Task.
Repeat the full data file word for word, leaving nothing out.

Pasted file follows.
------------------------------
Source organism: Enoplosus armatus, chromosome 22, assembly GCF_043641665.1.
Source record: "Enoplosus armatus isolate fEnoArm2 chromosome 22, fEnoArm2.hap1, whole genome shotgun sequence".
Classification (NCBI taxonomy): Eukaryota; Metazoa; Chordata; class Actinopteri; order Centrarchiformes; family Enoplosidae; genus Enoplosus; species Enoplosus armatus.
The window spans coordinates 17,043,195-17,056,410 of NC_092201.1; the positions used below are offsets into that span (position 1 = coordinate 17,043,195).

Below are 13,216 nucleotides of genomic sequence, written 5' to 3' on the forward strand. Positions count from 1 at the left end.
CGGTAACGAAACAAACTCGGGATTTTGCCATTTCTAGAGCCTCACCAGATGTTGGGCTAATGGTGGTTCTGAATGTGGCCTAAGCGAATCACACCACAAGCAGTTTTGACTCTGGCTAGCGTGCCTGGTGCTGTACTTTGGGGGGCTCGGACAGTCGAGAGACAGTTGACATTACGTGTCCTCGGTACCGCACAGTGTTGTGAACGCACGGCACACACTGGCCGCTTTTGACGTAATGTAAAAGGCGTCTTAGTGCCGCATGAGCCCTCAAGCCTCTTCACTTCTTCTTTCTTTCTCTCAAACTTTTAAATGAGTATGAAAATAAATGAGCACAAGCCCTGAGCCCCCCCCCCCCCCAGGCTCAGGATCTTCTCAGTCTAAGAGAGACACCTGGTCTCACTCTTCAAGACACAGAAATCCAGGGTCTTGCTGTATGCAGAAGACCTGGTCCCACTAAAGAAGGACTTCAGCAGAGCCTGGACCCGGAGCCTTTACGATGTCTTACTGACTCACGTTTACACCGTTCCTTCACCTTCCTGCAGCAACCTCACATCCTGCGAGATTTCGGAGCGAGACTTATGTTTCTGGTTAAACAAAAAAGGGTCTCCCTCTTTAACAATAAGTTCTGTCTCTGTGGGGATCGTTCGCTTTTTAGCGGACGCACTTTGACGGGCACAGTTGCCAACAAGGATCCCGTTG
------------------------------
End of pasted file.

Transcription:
Source organism: Enoplosus armatus, chromosome 22, assembly GCF_043641665.1.
Source record: "Enoplosus armatus isolate fEnoArm2 chromosome 22, fEnoArm2.hap1, whole genome shotgun sequence".
Classification (NCBI taxonomy): Eukaryota; Metazoa; Chordata; class Actinopteri; order Centrarchiformes; family Enoplosidae; genus Enoplosus; species Enoplosus armatus.
The window spans coordinates 17,043,195-17,056,410 of NC_092201.1; the positions used below are offsets into that span (position 1 = coordinate 17,043,195).

Below are 13,216 nucleotides of genomic sequence, written 5' to 3' on the forward strand. Positions count from 1 at the left end.
CGGTAACGAAACAAACTCGGGATTTTGCCATTTCTAGAGCCTCACCAGATGTTGGGCTAATGGTGGTTCTGAATGTGGCCTAAGCGAATCACACCACAAGCAGTTTTGACTCTGGCTAGCGTGCCTGGTGCTGTACTTTGGGGGGCTCGGACAGTCGAGAGACAGTTGACATTACGTGTCCTCGGTACCGCACAGTGTTGTGAACGCACGGCACACACTGGCCGCTTTTGACGTAATGTAAAAGGCGTCTTAGTGCCGCATGAGCCCTCAAGCCTCTTCACTTCTTCTTTCTTTCTCTCAAACTTTTAAATGAGTATGAAAATAAATGAGCACAAGCCCTGAGCCCCCCCCCCCCCCAGGCTCAGGATCTTCTCAGTCTAAGAGAGACACCTGGTCTCACTCTTCAAGACACAGAAATCCAGGGTCTTGCTGTATGCAGAAGACCTGGTCCCACTAAAGAAGGACTTCAGCAGAGCCTGGACCCGGAGCCTTTACGATGTCTTACTGACTCACGTTTACACCGTTCCTTCACCTTCCTGCAGCAACCTCACATCCTGCGAGATTTCGGAGCGAGACTTATGTTTCTGGTTAAACAAAAAAGGGTCTCCCTCTTTAACAATAAGTTCTGTCTCTGTGGGGATCGTTCGCTTTTTAGCGGACGCACTTTGACGGGCACAGTTGCCAACAAGGATCCCGTTG